‘Grab-n-go’ breakfast scheme to be extended across UK after trial
The ‘grab-n-go’ scheme is based on a similar model used in Canada and the USA that gives schoolchildren access to nutritious food before class. During the pilot pupils at two primaries and one secondary school in East Renfrewshire had access to cereal, toast and fruit.
Researchers from Glasgow Caledonian University surveyed almost 500 pupils and 39 teachers during an initial trial in Barrhead and found many children skipped breakfast completely before school.
Professor John McKendrick, co-director of the Scottish Poverty and Inequality Research Unit at Glasgow Caledonian University, said: “An overwhelming majority of teachers were in favour of schools offering breakfast food provision.
“The teachers surveyed were able to recall specific examples of students engaging less in learning on account of not eating breakfast. We also observed and talked with pupils. It is clear that the breakfast cart provided a service that was used and welcomed by staff and pupils alike.”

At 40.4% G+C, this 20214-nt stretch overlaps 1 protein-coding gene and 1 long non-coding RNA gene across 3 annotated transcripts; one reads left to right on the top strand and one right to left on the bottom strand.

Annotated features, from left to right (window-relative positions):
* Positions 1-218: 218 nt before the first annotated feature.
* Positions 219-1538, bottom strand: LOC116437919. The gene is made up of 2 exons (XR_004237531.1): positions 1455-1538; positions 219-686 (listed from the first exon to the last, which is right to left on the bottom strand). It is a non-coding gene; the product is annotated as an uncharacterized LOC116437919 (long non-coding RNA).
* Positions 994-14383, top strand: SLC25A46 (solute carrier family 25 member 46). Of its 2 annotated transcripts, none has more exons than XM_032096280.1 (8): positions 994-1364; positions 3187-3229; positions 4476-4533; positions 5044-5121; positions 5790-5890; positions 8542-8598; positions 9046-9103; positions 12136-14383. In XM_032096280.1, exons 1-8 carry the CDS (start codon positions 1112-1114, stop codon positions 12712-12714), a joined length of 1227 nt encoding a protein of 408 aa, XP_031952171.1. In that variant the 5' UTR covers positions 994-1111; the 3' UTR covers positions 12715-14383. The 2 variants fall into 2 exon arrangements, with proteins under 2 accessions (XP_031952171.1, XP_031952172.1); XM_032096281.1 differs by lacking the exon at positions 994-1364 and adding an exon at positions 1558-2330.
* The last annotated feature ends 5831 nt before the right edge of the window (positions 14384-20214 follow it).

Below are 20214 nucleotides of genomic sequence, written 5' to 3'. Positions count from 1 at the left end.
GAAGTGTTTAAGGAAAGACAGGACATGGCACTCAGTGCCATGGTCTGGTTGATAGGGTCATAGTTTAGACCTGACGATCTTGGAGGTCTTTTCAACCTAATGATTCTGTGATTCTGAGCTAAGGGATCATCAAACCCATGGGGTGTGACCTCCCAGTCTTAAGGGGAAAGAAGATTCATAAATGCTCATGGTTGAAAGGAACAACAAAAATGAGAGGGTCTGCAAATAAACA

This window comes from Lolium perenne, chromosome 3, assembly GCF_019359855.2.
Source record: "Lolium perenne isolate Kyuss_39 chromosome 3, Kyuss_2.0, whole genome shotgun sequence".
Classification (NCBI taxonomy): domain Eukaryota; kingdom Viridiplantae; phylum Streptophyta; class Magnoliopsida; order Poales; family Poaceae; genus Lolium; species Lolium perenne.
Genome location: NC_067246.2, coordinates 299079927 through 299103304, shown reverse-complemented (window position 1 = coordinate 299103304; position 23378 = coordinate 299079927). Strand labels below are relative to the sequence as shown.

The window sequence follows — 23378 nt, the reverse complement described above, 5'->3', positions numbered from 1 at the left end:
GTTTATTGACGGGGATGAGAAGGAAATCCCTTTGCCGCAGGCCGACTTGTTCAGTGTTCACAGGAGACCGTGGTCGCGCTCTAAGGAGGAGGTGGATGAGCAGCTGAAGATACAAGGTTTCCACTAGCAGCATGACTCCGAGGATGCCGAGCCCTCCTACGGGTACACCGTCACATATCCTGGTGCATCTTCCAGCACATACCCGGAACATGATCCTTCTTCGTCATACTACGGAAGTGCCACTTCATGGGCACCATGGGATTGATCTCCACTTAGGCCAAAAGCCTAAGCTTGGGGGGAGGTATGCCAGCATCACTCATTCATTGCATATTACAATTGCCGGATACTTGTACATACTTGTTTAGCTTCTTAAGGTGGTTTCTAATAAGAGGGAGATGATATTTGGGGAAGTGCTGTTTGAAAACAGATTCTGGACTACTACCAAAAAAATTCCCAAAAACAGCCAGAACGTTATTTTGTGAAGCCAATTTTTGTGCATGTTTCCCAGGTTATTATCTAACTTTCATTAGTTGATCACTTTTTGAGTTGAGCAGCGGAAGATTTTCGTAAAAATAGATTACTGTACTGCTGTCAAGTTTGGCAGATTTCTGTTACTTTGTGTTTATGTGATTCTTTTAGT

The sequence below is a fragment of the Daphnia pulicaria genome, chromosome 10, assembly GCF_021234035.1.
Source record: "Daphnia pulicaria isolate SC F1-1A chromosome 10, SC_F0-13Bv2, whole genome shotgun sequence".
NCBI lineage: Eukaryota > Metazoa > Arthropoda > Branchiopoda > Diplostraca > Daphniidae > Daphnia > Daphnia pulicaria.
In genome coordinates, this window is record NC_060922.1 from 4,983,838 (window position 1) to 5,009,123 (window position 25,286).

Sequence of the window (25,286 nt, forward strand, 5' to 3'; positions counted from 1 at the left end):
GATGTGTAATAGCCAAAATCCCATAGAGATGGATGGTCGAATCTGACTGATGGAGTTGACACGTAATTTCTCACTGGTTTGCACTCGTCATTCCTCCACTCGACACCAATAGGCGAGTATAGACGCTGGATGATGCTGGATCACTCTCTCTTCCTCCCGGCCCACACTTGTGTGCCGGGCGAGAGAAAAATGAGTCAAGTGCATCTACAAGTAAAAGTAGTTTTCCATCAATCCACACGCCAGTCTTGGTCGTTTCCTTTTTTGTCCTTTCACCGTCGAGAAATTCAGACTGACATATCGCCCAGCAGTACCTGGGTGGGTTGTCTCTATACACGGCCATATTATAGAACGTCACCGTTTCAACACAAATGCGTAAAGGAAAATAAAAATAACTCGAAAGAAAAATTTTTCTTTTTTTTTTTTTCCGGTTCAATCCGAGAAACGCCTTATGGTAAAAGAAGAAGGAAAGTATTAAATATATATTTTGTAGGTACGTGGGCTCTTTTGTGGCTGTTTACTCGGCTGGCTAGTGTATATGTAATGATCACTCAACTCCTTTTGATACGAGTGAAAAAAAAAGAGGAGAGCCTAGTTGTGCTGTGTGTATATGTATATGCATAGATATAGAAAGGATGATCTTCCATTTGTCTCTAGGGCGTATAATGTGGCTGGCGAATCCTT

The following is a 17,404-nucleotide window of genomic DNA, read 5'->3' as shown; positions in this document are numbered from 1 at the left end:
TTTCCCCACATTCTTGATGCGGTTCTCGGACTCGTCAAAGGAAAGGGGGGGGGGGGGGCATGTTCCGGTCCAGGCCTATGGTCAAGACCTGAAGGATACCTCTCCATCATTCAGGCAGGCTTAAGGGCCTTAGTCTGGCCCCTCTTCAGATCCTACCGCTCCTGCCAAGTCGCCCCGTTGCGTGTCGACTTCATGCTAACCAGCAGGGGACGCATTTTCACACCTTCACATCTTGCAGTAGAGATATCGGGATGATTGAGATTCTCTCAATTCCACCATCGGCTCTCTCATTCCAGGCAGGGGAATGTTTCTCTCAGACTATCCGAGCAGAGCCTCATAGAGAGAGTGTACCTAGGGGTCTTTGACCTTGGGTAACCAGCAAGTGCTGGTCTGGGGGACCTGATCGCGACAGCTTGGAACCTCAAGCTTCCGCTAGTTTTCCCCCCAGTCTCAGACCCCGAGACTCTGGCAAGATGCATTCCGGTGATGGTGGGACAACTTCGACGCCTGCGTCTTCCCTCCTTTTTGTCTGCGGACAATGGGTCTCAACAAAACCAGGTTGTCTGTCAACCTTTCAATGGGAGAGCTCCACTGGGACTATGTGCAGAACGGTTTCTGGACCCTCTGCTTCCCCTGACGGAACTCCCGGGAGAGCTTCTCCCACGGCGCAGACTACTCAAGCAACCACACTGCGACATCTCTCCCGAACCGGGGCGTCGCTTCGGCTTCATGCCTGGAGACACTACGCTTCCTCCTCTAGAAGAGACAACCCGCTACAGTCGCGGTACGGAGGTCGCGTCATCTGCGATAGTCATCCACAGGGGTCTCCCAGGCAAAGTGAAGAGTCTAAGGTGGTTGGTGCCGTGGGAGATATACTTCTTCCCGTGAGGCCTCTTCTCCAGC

Over the five week trial 827 children collected food from the cart, with the majority choosing toast (75%) and one quarter picked up at least one piece of fruit.
Before the trial two-thirds of secondary school teachers said pupils who didn’t have breakfast in the morning were less engaged with learning.
The pilot was the result of a partnership between The Greggs Foundation, Glasgow Caledonian University, East Renfrewshire Council, catering companies E&R Moffat and Brakes, and Lindsay Graham, of the Poverty and Inequality Commission Scotland.
Graham added: “In the current pandemic times this model could prove to be useful to help with delivery of breakfasts, lunch, and other food service opportunities like supper or after school clubs at the end of a school day.
“It’s great to see how a community partnership between sectors enabled this innovative approach to be piloted in East Renfrewshire. Most important was the access to breakfast the carts gave to all pupils at the start of the school day. A priority for us all in the pandemic recovery is good nutrition and wellbeing so this project and its learning is very timely.”
Kellogg’s and Quorn Foods have signed up to join the Greggs Foundation in funding a further 17 carts to be placed in schools across the UK.